Spotted lady beetle (Coleomegilla maculata) is an elongated, pink, ladybird beetle. It is very common and widespread, probably the most common native lady beetle in eastern North America. It can be found from early spring to fall anywhere their prey are found. Almost 50% of its diet is flower pollen but it also eats aphids, adelgids, mites, insect eggs, and small insect larvae. In the fall adults congregate in large numbers to overwinter in a protected area beneath leaf litter and stones, often near crop borders.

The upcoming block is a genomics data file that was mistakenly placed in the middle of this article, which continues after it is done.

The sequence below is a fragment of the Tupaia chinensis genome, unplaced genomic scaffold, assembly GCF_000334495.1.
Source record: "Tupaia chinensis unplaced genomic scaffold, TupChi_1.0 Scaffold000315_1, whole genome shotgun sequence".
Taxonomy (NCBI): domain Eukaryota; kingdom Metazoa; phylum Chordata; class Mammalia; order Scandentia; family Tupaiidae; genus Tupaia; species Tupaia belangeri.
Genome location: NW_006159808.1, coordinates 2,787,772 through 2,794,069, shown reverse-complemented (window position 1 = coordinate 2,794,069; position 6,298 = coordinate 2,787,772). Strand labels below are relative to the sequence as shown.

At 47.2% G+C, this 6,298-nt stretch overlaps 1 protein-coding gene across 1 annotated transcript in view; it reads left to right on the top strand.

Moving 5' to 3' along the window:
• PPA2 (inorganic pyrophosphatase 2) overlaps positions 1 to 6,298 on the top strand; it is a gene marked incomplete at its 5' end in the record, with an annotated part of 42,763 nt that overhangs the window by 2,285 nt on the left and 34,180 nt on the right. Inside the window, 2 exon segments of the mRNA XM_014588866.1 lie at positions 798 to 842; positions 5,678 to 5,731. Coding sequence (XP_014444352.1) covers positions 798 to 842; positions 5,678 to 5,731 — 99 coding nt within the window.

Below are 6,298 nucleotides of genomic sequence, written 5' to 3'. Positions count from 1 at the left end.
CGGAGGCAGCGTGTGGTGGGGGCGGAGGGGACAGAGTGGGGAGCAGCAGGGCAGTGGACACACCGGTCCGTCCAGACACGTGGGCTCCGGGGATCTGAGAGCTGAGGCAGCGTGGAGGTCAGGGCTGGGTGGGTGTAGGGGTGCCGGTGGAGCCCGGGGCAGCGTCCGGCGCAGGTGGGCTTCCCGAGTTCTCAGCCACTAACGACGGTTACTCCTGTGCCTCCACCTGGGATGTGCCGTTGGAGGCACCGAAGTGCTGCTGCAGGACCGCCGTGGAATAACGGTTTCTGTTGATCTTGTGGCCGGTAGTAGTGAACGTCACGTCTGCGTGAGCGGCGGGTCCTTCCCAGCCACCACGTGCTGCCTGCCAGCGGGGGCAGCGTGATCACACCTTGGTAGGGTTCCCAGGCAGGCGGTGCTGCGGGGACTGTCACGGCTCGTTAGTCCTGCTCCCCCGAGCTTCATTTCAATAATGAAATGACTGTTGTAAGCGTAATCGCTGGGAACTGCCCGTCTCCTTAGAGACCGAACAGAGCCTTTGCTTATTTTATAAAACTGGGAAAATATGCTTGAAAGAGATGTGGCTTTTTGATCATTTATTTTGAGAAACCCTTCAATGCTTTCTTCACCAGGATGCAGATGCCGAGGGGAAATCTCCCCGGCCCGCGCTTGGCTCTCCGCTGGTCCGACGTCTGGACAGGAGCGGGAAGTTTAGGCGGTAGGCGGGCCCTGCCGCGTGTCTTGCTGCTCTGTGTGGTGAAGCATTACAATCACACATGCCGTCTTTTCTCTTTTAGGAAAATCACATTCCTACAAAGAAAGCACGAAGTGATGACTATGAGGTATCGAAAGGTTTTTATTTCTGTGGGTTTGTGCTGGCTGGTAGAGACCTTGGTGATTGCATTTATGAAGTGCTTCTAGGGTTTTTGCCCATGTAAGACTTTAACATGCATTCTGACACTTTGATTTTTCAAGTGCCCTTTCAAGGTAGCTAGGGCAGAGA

This species is identified by the elongated body; pink background color; 12 black spots, 2 on the pronotum and 10 on the elytra; and head and femurs visible from above. There are three subspecies of spotted lady beetle. Coleomegilla maculata lengi is the most widespread and the only subspecies found in Minnesota.